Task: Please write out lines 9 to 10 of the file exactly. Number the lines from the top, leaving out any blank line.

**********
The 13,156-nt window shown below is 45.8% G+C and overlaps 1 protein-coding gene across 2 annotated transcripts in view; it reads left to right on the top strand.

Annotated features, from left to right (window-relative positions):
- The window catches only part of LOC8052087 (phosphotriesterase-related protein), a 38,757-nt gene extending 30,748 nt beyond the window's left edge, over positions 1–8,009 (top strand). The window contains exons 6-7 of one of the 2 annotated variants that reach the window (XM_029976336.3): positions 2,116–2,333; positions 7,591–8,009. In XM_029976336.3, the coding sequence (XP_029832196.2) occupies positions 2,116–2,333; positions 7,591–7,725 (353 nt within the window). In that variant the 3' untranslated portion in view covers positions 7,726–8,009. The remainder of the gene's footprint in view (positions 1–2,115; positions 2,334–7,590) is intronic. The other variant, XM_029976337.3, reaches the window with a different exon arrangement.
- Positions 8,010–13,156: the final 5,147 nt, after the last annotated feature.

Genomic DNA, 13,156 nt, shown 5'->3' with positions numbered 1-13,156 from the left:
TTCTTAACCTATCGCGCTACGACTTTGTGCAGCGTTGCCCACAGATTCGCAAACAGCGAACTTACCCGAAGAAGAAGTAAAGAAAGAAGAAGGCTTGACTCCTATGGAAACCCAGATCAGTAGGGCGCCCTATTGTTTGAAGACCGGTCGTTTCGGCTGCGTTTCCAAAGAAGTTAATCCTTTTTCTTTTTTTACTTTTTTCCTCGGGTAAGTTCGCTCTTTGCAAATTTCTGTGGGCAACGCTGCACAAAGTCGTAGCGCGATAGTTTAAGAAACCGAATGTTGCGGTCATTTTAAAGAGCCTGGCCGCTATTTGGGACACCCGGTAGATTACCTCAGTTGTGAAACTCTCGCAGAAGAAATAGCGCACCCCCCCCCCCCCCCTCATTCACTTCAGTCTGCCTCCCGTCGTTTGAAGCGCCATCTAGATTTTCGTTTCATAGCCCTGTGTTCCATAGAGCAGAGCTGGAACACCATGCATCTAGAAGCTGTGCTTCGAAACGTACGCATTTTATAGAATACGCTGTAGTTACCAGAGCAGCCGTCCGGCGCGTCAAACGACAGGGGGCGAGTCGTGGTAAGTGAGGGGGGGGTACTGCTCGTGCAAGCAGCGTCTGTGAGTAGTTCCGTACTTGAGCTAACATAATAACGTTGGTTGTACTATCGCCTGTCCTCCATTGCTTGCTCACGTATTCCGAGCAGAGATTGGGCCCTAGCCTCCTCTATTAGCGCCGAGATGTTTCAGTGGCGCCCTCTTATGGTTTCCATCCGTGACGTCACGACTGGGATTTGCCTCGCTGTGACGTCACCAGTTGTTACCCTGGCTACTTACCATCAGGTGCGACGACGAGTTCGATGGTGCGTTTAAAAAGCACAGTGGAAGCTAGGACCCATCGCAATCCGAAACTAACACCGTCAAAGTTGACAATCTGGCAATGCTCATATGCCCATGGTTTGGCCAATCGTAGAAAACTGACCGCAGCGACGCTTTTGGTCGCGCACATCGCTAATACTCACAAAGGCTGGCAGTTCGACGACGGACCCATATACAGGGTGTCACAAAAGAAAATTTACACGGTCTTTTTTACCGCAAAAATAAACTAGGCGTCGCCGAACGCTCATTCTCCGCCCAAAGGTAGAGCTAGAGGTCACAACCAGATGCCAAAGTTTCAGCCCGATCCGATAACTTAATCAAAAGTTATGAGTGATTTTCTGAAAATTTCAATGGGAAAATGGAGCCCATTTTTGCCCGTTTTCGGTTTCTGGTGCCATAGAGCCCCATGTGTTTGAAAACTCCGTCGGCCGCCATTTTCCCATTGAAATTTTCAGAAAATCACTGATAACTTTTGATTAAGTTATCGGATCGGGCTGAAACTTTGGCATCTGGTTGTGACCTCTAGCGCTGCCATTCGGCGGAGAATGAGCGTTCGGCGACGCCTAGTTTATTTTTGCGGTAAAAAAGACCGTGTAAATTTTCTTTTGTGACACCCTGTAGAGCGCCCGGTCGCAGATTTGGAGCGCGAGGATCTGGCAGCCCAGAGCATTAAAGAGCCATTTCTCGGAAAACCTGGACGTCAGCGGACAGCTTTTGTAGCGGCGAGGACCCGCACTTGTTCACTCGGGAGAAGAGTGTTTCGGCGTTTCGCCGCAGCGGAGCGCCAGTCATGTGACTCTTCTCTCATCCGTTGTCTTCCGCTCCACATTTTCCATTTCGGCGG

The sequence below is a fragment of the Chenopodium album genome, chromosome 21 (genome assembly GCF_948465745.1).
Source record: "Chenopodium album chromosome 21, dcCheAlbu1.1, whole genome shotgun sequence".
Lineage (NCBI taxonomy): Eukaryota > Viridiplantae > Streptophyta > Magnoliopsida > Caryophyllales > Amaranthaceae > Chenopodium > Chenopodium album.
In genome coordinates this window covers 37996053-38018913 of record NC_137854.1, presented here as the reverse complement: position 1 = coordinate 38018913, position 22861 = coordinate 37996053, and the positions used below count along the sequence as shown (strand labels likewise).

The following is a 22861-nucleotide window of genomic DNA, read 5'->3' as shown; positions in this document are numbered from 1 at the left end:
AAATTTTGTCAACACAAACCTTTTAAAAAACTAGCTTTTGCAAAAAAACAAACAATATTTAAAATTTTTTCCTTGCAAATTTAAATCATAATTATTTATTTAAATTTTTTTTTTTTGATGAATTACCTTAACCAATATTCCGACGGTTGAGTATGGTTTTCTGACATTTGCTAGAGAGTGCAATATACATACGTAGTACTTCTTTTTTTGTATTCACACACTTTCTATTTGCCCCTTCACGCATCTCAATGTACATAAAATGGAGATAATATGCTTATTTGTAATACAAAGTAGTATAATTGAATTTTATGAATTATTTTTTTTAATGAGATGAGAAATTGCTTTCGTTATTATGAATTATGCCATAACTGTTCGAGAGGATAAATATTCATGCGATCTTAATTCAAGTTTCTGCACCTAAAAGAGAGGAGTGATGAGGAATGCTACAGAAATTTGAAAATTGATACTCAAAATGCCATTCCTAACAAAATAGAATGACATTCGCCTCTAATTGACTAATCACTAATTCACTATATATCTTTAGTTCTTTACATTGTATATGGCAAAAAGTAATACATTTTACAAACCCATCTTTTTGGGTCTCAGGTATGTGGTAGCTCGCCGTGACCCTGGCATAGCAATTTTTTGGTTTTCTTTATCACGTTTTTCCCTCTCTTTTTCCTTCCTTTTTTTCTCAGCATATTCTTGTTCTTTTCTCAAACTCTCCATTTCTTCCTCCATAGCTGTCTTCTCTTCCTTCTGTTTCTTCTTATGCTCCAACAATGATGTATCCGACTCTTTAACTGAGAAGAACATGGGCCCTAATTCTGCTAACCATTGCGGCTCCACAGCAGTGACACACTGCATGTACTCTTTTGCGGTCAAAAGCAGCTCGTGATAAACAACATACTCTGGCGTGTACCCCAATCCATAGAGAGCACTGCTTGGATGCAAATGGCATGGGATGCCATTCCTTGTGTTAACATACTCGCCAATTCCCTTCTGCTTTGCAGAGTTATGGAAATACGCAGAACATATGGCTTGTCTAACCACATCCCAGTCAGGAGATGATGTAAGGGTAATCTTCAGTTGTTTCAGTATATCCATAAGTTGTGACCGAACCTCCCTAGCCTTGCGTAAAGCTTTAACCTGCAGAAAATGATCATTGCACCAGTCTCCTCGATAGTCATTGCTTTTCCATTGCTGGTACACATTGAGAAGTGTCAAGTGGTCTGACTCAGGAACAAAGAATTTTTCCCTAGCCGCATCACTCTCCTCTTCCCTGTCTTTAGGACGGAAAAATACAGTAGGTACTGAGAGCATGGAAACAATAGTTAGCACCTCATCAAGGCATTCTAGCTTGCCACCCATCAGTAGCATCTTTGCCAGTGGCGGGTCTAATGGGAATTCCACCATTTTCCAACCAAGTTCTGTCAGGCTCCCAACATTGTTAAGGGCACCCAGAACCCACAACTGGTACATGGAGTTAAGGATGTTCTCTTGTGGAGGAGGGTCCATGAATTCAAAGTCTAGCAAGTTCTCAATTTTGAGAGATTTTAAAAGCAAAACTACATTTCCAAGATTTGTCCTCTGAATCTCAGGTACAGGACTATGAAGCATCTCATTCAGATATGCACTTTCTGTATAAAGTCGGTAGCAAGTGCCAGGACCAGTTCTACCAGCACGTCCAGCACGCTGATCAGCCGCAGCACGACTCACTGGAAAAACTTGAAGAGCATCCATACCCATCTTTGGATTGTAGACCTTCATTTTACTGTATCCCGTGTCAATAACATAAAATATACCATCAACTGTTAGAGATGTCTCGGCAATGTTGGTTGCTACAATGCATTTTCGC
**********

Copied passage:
Lineage (NCBI taxonomy): Eukaryota > Viridiplantae > Streptophyta > Magnoliopsida > Caryophyllales > Amaranthaceae > Chenopodium > Chenopodium album.
In genome coordinates this window covers 37996053-38018913 of record NC_137854.1, presented here as the reverse complement: position 1 = coordinate 38018913, position 22861 = coordinate 37996053, and the positions used below count along the sequence as shown (strand labels likewise).